HALIFAX, N.S. — The legality of every speeding ticket issued in Nova Scotia since February was called into question last night before a provincial justice of the peace.
Halifax lawyer, Jim Spurr, says the province lacks the authority to collect the higher speeding fines brought in earlier this year because of a legal snafu.
In April 2001, Nova Scotia’s Tory government introduced dramatically higher fines for speeding infractions under the Motor Vehicle Act.
The government passed regulations establishing the higher fines last February but neglected to proclaim the law until April. Spurr, a former clerk of the executive council, argues that makes the law invalid.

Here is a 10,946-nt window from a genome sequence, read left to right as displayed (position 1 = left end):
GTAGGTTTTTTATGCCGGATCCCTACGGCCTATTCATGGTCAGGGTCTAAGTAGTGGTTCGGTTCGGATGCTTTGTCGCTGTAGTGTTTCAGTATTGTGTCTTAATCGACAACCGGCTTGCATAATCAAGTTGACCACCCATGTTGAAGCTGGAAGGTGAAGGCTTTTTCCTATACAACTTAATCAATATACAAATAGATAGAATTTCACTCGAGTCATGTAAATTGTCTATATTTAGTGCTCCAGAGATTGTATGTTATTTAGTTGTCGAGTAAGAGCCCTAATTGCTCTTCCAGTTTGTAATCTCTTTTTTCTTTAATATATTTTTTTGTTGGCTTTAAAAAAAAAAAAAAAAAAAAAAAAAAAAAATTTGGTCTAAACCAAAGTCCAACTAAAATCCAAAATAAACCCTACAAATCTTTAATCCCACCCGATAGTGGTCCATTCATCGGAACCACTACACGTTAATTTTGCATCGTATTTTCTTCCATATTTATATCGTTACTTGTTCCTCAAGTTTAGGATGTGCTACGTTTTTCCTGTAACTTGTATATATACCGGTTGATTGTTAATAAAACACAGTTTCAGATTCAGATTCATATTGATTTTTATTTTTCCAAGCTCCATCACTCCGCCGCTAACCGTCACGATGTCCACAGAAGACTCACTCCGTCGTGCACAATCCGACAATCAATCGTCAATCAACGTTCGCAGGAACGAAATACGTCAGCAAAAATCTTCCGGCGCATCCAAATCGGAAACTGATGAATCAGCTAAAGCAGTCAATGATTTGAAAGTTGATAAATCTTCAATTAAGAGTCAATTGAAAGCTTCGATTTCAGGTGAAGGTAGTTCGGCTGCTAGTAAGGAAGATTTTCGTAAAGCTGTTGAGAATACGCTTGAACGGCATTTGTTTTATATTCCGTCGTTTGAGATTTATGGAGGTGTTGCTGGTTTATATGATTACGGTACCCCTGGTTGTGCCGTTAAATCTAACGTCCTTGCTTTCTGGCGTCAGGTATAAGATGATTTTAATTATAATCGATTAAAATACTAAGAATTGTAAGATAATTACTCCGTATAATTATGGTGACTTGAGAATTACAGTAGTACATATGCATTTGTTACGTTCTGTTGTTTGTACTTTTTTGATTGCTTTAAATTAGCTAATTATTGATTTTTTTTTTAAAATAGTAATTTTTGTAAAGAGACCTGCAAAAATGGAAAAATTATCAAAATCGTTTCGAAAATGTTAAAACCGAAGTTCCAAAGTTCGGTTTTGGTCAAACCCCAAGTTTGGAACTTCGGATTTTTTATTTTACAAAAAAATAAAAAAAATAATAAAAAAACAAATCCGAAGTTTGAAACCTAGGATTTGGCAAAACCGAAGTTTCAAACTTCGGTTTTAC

“Regulations can only be enacted when there is a valid statute or law passed by the legislature,” says Spurr. “From February 2002 onward, the province has been acting under invalid regulations, in my view.”
If the law is declared invalid, Spurr says the province would have no choice but to refund the thousands of people who have paid speeding tickets since the regulations were introduced.
Justice of the peace David S. Johnson was clearly surprised by the argument and reserved decision until he had seen written arguments from both Spurr and the Crown. He has ordered the written arguments to be presented to him Jan. 22.
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